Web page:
• Accelerating research and alleviating bottlenecks and impediments to progress in research. Labs that rely on project funding for their NPC research may experience funding shortages for pilot projects emanating from other research. The NPRF is keen to support labs with excellent track records in NPC research to increase the labs capacity to accelerate research. The NPRF is committed to finding a treatment for the current generation of NPC patients and hence time is of the essence.

  • Laboratory based research into the effectiveness of compounds thought to have a potential beneficial therapeutic impact on NPC. The development of new drugs from scratch takes many years and costs millions of pounds. This solution is highly unlikely for a rare disease with a very narrow potential market for a successful treatment and in any event is unlikely to provide a solution for today’s generation of patients. The focus of investigation for rare diseases has shifted to research on existing known drugs or compounds, to test their efficacy in rare disease models. Funding for such activities is within the reach of rare disease charities and the time scales are far shorter. The NPRF is keen to support progress in this area, either for single drug therapies or for combination therapy.

  • Given the recent advances by pharmaceutical companies and potential trials, the NPRF will continue to monitor progress of these trials very carefully and is in contact with the doctors and families around the world. The NPRF is keen to ensure that if a potential therapy is proven to be a promising therapy for NPC, it is made available to patients in the UK. For example Cyclodextrin, which is currently designated as an orphan drug in both the US and the EU. The NPRF is keen to support any trial of CD or other promising therapies in the UK and/or to promote UK patient participation in trials or to promote the creation of a second clinical trial centre in the UK if appropriate in the future.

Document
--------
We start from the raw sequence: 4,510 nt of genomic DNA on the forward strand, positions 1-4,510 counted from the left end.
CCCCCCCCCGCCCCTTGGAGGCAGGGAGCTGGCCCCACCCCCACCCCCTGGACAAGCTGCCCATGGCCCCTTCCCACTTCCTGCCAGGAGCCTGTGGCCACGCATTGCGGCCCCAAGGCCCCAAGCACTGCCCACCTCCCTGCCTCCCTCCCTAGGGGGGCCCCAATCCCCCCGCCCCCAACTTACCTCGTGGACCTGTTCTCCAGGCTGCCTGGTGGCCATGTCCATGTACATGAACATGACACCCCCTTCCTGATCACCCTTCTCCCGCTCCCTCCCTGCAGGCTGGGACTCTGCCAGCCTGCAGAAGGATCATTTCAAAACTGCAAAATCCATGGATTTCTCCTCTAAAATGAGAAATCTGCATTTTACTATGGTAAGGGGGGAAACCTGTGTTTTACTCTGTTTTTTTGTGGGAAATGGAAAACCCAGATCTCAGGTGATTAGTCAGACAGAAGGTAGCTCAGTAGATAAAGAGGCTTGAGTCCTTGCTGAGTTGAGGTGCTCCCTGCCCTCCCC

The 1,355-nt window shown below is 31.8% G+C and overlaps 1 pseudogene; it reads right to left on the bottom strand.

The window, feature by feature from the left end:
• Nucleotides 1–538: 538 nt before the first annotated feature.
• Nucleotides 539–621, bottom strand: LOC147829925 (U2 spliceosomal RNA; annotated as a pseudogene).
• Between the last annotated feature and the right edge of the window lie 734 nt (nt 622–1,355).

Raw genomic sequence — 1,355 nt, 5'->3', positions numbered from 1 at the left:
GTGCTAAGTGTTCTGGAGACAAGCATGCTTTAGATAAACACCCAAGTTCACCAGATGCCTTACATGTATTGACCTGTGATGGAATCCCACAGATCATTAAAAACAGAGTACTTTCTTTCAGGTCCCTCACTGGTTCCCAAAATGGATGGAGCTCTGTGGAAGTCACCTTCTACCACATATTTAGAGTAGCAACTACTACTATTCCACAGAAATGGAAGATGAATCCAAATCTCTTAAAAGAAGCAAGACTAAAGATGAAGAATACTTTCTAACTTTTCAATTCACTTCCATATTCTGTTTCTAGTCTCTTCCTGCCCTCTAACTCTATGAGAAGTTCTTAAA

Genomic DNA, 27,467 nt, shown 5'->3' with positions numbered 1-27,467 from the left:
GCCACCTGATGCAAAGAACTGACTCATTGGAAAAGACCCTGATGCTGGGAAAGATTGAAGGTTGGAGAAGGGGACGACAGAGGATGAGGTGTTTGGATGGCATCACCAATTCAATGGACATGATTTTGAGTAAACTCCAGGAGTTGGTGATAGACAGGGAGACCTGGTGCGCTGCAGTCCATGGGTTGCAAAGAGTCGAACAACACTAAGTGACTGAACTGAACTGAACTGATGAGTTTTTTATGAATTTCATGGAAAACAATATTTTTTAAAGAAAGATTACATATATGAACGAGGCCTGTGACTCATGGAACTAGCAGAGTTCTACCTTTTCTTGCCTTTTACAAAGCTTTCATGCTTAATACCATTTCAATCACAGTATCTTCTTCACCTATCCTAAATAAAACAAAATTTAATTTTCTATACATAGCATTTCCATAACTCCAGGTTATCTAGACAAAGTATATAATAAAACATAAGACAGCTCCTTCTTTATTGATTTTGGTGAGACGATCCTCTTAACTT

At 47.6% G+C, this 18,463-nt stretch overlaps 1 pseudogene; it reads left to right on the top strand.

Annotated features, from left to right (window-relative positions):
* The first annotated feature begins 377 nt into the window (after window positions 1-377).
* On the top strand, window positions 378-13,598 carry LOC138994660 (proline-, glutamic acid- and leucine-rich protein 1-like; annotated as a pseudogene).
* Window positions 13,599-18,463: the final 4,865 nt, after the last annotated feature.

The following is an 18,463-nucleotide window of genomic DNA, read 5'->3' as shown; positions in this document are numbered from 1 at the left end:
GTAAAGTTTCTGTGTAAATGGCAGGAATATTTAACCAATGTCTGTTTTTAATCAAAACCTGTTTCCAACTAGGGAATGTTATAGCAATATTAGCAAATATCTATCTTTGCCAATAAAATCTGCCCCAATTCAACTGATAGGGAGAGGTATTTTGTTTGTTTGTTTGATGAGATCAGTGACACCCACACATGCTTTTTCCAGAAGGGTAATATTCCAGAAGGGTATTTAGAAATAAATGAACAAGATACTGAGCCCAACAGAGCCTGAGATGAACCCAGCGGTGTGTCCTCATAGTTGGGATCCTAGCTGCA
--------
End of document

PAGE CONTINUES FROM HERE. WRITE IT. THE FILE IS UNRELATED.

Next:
Types of grants

The NPRF expects to have only modest funding available to support research projects and its Research Strategy is therefore to focus on grants that are highly focused and are likely to yield disproportionate benefits compared to the sums expended;

  • Pilot studies within existing NPC labs. The NPRF has identified a potential gap that it will seek to fill with small-scale grants aimed at funding pilot projects based on avenues of research that emanate from existing labs NPC research. The NPRF believes it can act relatively fast in considering and approving such applications and will enable research to proceed that may otherwise have to wait for larger grant applications which may take a considerable time to be approved. For labs with an excellent track record of research in the field, such pilot grants may take the form of core infrastructure funding of technicians or consumables. Successful applicants will need to demonstrate a first class track record of research in the field and that the grant funding will enable its research progress to be accelerated.

  • Project grants. The NPRF will make available project grants to support laboratory research into the basic science of NPC provided the project can demonstrate relevance in developing a treatment for the disease. The NPRF will consider grant applications in collaboration with other funding bodies or as top-ups for projects that require incremental funding to draw to a successful conclusion.